2. Cerebral fat embolism: magnetic resonance study

    International Nuclear Information System (INIS)

    Guedea, A.; Barrena, R.; Guelbenzu, S.; Tejada, A.

    1998-01-01

    We report the case of 26-year-old man who presented clinical evidence of fat embolism following a traffic accident. Although computed tomography (CT) of the brain showed no abnormalities, magnetic resonance imaging (MRI) disclosed several scattered points of high intensity on T2-weighted and proton density (PD) images, with complete resolution of the lesions on follow-up scan. MRI is considered more sensitive than computed tomography in detecting these lesions, and may be useful for their diagnosis, correlating well with the clinical course. (Author) 10 refs

  3. Magnetic Resonance Imaging of Thyroid and Parathyroid

    Directory of Open Access Journals (Sweden)

    Miguel GONZALO-DOMÍNGUEZ

    2017-05-01

    Full Text Available Introduction: The assessment of the thyroid and parathyroid pathology is usually achieved with ultrasounds. There are several systems of classification that are internationally accepted in neoplastic disease, such as TIRADS system, and there are well-defined patterns for ultrasound imaging in inflammatory disease. Material and methods: However, there are specific needs that require magnetic resonance imaging. We review the main indications of MRI in the evaluation of thyroid and parathyroid in 64 patients and determine which protocols are more appropriate and which sequences are better for a proper characterization. Results: Then we review the semiology obtained by this technique, making correlation with disease processes affecting these cervical structures.

  4. Magnetic resonance imaging of glenohumeral joint diseases

    International Nuclear Information System (INIS)

    Kieft, G.J.; Bloem, J.L.; Obermann, W.R.; Rozing, P.; Doornbos, J.

    1987-01-01

    Through the application of oblique planes and flexible surface coil techniques, magnetic resonance imaging (MRI) promises to be of great clinical value in the evaluation of a variety of pathologic conditions affecting the shoulder. In patients with joint effusions, the tendinous portion of the rotator cuff, glenoid labrum, and bicipital tendon can be readily visualized. This capability has particular relevance in patients with inflammatory disease and traumatic conditions. Rotator cuff atrophy and impingement of the coracoacromial arc upon the supraspinatus muscle and tendon can also be demonstrated. MRI is also useful in the evaluation of shoulder instability. (orig.)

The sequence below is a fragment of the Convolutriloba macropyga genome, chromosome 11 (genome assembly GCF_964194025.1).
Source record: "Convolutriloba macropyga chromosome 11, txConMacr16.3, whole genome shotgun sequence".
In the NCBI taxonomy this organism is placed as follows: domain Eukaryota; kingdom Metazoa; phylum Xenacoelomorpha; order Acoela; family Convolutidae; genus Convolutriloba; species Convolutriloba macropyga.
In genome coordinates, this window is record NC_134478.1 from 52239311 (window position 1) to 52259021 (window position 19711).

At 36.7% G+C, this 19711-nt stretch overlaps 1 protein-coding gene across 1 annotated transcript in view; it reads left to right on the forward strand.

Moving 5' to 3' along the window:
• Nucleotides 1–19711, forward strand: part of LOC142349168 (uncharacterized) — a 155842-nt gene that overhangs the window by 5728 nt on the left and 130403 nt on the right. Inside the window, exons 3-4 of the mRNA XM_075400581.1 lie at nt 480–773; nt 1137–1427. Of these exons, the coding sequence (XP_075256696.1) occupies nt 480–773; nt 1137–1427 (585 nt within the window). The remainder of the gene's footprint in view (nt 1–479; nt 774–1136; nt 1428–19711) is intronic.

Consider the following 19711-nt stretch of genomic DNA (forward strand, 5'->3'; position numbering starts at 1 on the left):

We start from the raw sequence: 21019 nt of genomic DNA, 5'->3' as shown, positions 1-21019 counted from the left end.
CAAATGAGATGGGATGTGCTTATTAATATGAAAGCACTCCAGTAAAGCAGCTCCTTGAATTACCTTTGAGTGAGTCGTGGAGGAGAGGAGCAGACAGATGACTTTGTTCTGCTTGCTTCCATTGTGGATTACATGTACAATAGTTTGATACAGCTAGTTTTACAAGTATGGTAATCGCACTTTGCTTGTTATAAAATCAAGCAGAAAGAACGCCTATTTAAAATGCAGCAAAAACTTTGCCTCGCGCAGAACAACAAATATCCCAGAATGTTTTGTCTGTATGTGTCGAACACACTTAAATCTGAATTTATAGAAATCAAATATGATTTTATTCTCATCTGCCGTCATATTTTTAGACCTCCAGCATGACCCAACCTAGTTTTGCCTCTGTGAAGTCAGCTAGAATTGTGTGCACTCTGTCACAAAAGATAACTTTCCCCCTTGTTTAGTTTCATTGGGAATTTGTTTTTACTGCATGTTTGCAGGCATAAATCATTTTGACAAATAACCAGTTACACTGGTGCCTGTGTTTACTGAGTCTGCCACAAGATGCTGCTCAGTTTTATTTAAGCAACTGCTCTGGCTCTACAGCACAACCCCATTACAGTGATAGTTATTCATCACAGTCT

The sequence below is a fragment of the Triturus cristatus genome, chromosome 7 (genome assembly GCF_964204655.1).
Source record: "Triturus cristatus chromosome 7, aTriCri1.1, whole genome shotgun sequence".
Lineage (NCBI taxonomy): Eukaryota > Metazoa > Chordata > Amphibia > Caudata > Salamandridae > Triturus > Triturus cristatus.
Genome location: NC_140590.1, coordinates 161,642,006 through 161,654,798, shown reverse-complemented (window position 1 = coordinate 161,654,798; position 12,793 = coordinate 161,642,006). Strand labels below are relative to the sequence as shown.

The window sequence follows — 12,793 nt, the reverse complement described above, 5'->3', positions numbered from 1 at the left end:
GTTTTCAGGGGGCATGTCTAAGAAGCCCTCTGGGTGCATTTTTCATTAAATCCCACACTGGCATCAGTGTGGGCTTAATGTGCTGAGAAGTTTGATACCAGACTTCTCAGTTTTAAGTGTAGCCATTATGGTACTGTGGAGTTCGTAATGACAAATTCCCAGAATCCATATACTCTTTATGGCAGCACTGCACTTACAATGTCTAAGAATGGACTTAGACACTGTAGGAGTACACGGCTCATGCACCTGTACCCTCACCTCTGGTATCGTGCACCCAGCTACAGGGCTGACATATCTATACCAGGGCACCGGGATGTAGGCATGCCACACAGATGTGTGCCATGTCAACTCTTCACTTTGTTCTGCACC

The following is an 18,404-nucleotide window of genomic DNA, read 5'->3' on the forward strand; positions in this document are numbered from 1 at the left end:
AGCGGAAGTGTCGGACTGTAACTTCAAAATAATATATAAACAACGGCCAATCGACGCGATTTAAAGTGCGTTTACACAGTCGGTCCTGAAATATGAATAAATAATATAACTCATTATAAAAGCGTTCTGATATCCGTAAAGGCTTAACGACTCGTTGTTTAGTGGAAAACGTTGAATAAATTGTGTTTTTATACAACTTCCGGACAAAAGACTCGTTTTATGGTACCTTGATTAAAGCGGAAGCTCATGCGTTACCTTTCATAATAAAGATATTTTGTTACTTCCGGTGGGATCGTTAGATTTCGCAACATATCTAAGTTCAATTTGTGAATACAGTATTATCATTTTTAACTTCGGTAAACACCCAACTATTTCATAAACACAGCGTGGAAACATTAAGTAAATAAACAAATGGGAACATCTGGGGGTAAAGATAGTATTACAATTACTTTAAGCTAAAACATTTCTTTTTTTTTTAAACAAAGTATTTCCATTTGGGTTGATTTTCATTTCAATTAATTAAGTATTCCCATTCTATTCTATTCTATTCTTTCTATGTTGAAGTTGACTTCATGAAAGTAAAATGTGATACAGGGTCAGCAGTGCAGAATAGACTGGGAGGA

5. Nanoplatforms for magnetic resonance imaging of cancer

    International Nuclear Information System (INIS)

    Cywinska, M. A.; Grudzinski, I. P.; Cieszanowski, A.; Bystrzejewski, M.; Poplawska, M.

    2011-01-01

    The application of biomedical nanotechnology in magnetic resonance imaging (MRI) is expect to have a major impact leading to the development of new contrast drug candidates on the nanoscale (1 - 100 nm) that are able to react with specific biological targets at a molecular level. One of the major challenges in this regard is the construction of nanomaterials, especially used in molecular MRI diagnostics of cancer in vivo, specialized antitumor drug delivery or real-time evaluation of the efficacy of the implemented cancer treatment. In this paper, we tried to gain further insights into current trends of nanomedicine, with special focus on preclinical MRI studies in translation cancer research. (authors)

  6. IMPROVING MAGNETIC RESONANCE RESOLUTION WITH SUPERVISED LEARNING.

    Science.gov (United States)

    Jog, Amod; Carass, Aaron; Prince, Jerry L

    2014-01-01